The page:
My plan for the kids during this week.

Here is my plan:-

We are not commencing home schooling. The schools have advised they hope to be up and running online learning next week. We will wait for their guidance and expertise – I will not place undue stress or pressure on them or myself this week.

My kids will enjoy the time catching up on some reading, music, working out, golf simulator and playing F1 and FIFA on the xbox, FaceTiming their friends and doing revision as they normally would during school and the long summer vacation here.

They will learn more patience and form stronger bonds with each other.

They will learn new skills in the kitchen.

They will learn and understand all the craziness that the world is facing.

They will form their own educated thoughts on how we and the world will continue to be affected and how we may move forward.

They will grow in their own compassion and understanding for people and their own situations. They have seen the empty grocery stores, the elderly and vulnerable not being able to buy items due to the selfish nature we have become.

They will come out of all of this better humans!

Posting Overseas and Schooling🐨

Australia to the USA Posting

As I have spoken about previously, we are currently enjoying our third posting to the US. This has had consequences and benefits regarding our kids schooling. As an Australia family our school year follows the calendar – school begins at the end of January and finishes mid-December. The school year is broken into 4 Terms with holidays in April, June/July, Sept/Oct and then 6 weeks from Mid-December until the end of January.

Our eldest started kindergarten in Hawaii during our first posting o/s and then on our return, she completed Grade 4, 5 and part of 6. Our middle one, completed Grade 2, 3 and part of 4 whilst our son started kindergarten.

This time around we had to make a compromise with our eldest regarding high school and her ability to graduate back in Australia with the required credits to enable her to chase her dreams following school. This meant instead of going forward she had to repeat the final few months of Grade 9 (she had already completed in Australia prior to our arrival) – this means she will be graduating a year later than her peers. This girls is amazing though – she listened to the advice we had received from one of her highly regarded teachers from Darwin, two work colleagues of mine (Principal & Teacher) and also a teacher friend of ours, the decision was met with a high about of trepidation and at times anger but once the decision was made, she ran with it.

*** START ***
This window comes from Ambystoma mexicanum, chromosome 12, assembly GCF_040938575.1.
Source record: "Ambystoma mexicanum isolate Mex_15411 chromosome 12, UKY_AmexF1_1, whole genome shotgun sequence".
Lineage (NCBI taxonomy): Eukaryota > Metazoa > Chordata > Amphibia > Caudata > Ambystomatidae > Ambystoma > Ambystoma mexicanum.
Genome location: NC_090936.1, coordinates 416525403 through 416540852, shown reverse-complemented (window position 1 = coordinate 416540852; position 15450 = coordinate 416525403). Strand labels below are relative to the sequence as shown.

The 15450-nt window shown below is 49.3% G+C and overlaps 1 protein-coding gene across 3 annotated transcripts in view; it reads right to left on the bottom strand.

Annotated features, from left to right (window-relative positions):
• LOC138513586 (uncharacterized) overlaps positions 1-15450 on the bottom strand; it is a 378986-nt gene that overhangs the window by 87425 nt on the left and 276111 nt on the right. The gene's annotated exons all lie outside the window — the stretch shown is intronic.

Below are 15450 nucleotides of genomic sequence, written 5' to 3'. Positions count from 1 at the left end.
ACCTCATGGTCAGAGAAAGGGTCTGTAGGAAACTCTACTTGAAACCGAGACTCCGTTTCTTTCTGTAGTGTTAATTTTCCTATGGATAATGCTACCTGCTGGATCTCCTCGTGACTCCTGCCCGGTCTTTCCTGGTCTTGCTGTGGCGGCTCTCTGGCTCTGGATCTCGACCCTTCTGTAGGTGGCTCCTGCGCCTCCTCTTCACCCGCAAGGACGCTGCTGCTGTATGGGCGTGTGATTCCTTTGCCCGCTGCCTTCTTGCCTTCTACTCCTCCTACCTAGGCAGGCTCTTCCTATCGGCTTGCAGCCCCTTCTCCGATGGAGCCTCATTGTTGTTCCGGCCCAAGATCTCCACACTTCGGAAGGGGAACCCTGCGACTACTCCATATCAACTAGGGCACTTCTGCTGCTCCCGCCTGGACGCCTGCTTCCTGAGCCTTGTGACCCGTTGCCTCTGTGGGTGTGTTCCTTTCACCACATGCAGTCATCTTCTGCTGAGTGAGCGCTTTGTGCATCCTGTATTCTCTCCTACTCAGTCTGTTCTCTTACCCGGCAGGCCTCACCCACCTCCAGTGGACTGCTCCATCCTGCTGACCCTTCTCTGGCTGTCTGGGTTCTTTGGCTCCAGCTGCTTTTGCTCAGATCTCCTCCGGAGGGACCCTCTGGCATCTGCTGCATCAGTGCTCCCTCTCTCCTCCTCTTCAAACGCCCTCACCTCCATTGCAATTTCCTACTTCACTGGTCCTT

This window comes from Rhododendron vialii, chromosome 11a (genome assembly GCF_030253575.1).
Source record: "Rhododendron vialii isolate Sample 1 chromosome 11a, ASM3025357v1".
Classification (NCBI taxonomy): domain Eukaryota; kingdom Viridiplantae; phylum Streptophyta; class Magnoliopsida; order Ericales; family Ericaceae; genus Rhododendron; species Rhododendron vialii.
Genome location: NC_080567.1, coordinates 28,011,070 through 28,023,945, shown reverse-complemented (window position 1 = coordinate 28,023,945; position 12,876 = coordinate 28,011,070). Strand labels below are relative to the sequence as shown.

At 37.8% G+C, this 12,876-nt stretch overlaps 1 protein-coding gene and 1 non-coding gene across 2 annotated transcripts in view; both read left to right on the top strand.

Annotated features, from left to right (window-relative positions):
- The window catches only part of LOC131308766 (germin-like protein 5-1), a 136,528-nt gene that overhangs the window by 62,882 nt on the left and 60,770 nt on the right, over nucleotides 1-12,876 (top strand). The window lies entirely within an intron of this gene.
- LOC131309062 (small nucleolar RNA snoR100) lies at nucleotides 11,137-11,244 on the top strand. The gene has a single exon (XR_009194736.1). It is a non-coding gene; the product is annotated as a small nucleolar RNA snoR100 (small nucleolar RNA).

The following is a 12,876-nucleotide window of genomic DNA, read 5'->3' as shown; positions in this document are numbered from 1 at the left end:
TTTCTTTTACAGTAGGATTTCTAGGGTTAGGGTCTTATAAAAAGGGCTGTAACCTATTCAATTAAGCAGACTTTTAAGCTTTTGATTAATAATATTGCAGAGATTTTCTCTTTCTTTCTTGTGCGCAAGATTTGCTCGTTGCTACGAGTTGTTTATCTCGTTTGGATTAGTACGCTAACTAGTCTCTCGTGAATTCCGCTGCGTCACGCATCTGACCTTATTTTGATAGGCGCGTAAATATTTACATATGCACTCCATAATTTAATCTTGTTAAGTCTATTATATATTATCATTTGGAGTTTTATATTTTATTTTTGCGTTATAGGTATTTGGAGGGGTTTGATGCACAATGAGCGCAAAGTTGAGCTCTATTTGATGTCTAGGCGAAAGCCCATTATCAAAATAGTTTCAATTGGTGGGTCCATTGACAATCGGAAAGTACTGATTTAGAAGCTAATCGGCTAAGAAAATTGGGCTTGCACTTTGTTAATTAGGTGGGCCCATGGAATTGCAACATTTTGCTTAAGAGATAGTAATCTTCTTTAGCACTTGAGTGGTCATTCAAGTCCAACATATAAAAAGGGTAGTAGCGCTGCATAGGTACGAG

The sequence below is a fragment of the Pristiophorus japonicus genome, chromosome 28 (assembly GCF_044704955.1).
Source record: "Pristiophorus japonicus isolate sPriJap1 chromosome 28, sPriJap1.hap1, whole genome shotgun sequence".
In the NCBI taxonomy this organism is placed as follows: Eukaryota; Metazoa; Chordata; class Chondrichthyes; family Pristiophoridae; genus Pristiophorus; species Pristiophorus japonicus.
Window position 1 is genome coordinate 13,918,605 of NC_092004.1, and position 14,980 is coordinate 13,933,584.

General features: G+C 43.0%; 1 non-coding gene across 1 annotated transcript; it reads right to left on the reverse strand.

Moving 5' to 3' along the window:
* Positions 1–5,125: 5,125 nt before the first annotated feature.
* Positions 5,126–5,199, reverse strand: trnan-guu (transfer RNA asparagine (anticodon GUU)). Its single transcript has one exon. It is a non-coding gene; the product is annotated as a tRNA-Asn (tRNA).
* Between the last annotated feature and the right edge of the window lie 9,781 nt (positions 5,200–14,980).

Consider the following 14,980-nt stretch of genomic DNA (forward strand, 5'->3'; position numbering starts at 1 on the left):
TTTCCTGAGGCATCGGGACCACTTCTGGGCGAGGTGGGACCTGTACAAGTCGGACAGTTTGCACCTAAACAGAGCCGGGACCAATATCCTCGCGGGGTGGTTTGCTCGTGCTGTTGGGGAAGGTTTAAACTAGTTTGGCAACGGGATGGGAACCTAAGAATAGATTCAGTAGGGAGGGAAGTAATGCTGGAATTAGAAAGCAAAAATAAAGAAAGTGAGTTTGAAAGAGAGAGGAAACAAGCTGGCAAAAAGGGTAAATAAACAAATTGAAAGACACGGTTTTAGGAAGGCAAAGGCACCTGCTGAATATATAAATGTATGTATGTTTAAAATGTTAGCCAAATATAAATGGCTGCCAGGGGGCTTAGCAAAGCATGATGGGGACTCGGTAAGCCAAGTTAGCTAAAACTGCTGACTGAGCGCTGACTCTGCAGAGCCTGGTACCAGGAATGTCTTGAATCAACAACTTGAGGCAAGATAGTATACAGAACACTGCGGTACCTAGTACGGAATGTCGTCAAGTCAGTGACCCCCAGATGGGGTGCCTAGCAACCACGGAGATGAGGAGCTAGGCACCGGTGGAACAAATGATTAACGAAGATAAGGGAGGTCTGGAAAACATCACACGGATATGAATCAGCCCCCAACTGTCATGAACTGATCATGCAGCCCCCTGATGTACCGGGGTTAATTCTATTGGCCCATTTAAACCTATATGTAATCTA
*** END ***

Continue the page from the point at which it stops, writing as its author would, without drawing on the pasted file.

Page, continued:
Our other two were simple. The middle one went forward into Grade 8 and the youngest returned to redo the final few months of Grade 4 – this kept them with their peers, and will all line up for our return home.

Schooling in the US is completely different than schooling in Australia for many reasons:-

Elementary, Middle School and High School

Elementary and Middle Schools are located on the large Military bases and the standard of school in most areas is of a higher standard than off post. At some locations there are more than one Elementary school and placement will be allocated related to on post housing location and if living off post you will also be assigned a specific school. High Schools are located off post and will be a mixture of surrounding local feeder schools and those coming from off post. In some locations, Elementary school finishes in Grade 5 and there is a purpose built Grade 6 centre where all Grade 5 students will feed into for the school year.

School Year

School generally commences mid-August and finishes the end of May. This of course is location based and some schools do not commence until mid-late September. Other important things to note particularly about on post school is they regularly have early release or late start days to enable staff development. School also tends to start earlier 0740-0800 will a finish time of 1500-1515).

Grading System